From 18 million Bitcoins to artworks sold for tens of millions of dollars, cryptocurrency is a rising phenomenon, but what exactly is it?
Cryptocurrency can be defined as digital coinage that is secured by cryptography, or secure communication techniques, protecting it from counterfeits and double-spending. Cryptocurrencies are organized as decentralized networks based on blockchain technology.
Created in 2008 by an unknown person or group of people under the name Satoshi Nakamoto, Bitcoin is considered the first cryptocurrency. The creation of Bitcoin was spurred by the economic conditions at the time. The Great Financial Crisis, or the Great Recession, is considered the worst U.S. economic disaster since the Great Depression of the 1920s and ’30s. The “widespread failure of the traditional financial system” provoked Bitcoin’s founder into developing a currency that the people could trust to be free from government intervention.
Cryptocurrency has been a rapidly growing “industry” in recent years, with alternatives to Bitcoin such as Ethereum (ETH), Dogecoin, and more prospering under the current economic environment, with Bitcoin even becoming the national currency of El Salvador. Part of the appeal of these platforms includes the security of a blockchain system.
A blockchain system, developed for the Bitcoin network by its founder(s), is made up of digital files recording transactions, which are then duplicated and spread throughout the entire network of computer systems on the blockchain. Each block contains a certain number of transactions, and for every new transaction, all participants’ ledgers will keep a record of it – this being the main selling point of cryptocurrencies. It is difficult to change, cheat, or hack the system, and there is no one person or group in charge; instead, the network is run by the users themselves.
The idea of decentralization is prominent in one key application of cryptocurrency: decentralized finance.
Decentralized finance (DeFi) can be described as an ecosystem of smart contracts on the blockchain system. Prevalent in currencies such as Ethereum and Solana, non-software-based middlemen are unnecessary in these deals between parties, like banks or brokerages; participants work out conditions, amounts, and times on their own. This strategy is a glimpse into “a world without banks”, with DeFi seeing a massive amount of growth in recent years, boasting numbers up from $4 billion to $93 billion between 2018 and 2021.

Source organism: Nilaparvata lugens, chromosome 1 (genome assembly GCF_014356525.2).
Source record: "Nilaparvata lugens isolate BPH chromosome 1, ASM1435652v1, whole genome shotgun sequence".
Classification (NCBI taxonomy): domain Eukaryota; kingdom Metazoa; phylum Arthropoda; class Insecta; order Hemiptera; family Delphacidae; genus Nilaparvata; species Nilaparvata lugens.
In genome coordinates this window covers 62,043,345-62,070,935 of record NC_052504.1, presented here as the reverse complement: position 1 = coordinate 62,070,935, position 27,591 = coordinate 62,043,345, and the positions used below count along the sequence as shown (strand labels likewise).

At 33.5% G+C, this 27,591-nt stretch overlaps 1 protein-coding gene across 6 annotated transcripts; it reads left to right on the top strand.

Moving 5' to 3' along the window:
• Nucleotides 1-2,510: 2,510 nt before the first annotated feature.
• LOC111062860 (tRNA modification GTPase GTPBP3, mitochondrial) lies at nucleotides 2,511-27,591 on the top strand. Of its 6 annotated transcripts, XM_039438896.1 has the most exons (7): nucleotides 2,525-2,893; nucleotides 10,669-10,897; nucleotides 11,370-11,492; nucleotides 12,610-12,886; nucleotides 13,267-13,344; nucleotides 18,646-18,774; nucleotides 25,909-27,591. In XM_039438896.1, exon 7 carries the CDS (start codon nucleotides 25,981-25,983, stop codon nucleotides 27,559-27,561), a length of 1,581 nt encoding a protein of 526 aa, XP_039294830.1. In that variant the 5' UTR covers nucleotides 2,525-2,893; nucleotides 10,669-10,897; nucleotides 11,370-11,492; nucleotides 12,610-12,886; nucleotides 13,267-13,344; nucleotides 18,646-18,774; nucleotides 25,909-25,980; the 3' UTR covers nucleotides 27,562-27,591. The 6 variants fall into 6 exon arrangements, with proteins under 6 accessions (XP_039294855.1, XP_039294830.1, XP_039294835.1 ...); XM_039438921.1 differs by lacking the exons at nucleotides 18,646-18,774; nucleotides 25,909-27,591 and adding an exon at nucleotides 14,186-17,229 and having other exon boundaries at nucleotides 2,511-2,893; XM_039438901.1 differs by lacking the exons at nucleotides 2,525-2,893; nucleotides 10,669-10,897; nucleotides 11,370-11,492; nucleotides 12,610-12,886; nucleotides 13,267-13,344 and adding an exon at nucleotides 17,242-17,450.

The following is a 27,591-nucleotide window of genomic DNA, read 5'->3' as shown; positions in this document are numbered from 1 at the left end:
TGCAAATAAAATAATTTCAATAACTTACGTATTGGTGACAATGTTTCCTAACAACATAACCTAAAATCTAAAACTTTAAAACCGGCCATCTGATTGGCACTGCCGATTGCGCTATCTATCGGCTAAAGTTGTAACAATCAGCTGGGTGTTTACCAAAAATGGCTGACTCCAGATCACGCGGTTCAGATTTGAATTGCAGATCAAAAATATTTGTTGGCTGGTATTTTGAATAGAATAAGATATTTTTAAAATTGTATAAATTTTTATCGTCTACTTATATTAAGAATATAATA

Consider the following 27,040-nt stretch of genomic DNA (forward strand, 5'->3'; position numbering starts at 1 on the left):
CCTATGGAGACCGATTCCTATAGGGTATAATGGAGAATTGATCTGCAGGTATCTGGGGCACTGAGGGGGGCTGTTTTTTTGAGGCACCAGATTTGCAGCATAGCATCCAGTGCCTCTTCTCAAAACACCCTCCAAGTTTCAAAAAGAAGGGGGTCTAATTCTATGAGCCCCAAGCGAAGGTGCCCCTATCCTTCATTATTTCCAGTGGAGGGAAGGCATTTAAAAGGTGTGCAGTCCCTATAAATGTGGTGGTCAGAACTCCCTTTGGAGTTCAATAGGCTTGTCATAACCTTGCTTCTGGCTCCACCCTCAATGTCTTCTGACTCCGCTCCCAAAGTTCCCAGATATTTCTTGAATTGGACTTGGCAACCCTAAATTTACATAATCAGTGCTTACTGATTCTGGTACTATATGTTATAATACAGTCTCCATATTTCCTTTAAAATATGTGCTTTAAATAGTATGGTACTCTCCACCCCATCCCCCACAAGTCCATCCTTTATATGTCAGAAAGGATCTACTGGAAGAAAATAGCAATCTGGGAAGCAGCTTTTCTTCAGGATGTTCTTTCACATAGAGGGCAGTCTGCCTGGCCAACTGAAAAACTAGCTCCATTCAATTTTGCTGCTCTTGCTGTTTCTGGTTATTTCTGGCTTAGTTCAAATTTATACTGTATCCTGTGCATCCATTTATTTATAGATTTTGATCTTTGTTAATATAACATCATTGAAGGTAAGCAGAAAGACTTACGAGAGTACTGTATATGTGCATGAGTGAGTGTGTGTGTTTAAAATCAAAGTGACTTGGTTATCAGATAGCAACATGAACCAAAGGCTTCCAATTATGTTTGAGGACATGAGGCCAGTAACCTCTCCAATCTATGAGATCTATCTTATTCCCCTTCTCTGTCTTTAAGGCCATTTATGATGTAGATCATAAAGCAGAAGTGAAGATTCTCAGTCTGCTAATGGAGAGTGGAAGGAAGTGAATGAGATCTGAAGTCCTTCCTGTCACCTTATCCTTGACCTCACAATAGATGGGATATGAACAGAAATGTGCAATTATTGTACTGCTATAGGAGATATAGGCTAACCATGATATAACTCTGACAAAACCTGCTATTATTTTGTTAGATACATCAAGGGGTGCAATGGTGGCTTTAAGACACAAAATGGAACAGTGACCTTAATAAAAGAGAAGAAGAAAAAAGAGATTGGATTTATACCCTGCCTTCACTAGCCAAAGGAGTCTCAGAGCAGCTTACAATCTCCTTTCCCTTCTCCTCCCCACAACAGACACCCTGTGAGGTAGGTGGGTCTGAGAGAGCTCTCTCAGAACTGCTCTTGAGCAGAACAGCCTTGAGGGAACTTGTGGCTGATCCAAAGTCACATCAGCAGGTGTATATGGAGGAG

Under the umbrella of cryptocurrency falls another digital valuable that has been gaining popularity since March 2021 after artworks were sold for millions of dollars: NFTs.
NFT stands for “non-fungible token”. To break it down, for something to be non-fungible means that it is unique and irreplaceable. For example, dollar bills or bitcoins are fungible – you can trade one for another of the same value, and you will have the exact same amount you had before. But an asset like a one-of-a-kind trading card cannot be exchanged for something just like it, meaning it’s non-fungible.
NFTs emerged from “colored coins”, which were initially distributed on the Bitcoin blockchain in 2012-2013. The digital assets, frequently traded through cryptocurrency, include art, music, in-game purchases, and videos.
The cryptocurrency industry is rapidly evolving and there could be more applications of it in the future but one thing is certain – cryptocurrency is here to stay. With a 2 trillion dollar market size that is constantly growing, cryptocurrency has to potential to become the new global economic paradigm.